At one such place, the seven-year-old International Center for Spinal Cord Injury at Kennedy-Krieger in Baltimore, five physicians and 45 therapists now see about 50 patients a day, and others can train at a wellness center not unlike TheraFit.
"Even 10 or 15 years ago, people thought recovery happened only in the first six months or a year, then stopped," said Rebecca Martin, manager of clinical training at ICSCI. "We now know movement can be recovered long after an injury. But that recovery is activity-dependent."
For patients in both places, progress comes in small stages.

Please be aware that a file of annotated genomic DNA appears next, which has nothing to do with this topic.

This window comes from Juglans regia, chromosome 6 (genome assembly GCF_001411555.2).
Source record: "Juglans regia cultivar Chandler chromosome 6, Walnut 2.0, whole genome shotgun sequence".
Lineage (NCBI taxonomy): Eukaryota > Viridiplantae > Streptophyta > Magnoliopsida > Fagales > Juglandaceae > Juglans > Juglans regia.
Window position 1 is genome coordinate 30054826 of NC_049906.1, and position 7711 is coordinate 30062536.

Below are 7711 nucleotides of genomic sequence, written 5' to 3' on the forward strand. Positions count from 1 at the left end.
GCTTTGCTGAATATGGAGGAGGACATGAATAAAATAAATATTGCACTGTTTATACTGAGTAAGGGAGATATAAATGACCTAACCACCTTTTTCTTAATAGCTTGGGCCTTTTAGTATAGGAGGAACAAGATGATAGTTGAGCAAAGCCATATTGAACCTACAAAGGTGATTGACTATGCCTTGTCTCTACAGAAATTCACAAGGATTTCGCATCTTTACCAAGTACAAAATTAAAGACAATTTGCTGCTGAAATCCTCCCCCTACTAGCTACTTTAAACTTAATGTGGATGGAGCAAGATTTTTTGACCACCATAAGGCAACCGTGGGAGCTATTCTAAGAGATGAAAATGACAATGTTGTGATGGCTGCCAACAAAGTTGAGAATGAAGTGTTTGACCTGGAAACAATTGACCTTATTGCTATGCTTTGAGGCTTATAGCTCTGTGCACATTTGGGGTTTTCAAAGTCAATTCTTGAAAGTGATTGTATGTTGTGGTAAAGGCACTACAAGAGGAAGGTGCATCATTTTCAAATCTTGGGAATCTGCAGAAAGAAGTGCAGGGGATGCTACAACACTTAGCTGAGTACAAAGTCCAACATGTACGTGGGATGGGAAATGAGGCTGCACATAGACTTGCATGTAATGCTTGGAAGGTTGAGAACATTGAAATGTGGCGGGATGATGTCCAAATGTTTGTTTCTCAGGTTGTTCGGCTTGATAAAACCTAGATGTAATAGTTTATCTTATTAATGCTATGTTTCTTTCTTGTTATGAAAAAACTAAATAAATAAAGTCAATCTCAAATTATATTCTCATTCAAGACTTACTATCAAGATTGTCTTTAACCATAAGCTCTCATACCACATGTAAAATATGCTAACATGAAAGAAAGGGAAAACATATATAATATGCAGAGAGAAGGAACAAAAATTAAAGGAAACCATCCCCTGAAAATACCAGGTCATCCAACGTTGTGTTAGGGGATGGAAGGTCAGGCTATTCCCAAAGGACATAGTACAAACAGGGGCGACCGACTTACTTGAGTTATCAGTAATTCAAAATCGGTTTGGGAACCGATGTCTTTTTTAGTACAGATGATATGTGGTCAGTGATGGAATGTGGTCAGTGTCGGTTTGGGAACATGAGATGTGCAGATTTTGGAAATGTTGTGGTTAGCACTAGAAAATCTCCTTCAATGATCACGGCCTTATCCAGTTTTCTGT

Take Jared Lutz of Eldersburg. He was paralyzed and brain-damaged in a pole-vaulting accident in 2008. When he began at TheraFit, he lacked the power even to hold the handles.
Therapists took to attaching his hands to the QuadriCiser as it ran. One day about three months later, Gilligan-Della suggested removing the straps.
Jared gripped the handles throughout a 45-minute workout, and everyone in the place burst into tears.
"That might sound like a small thing, but for us, tiny things can be huge," said his father, Brandon Lutz. "Gina teaches the art of the possible."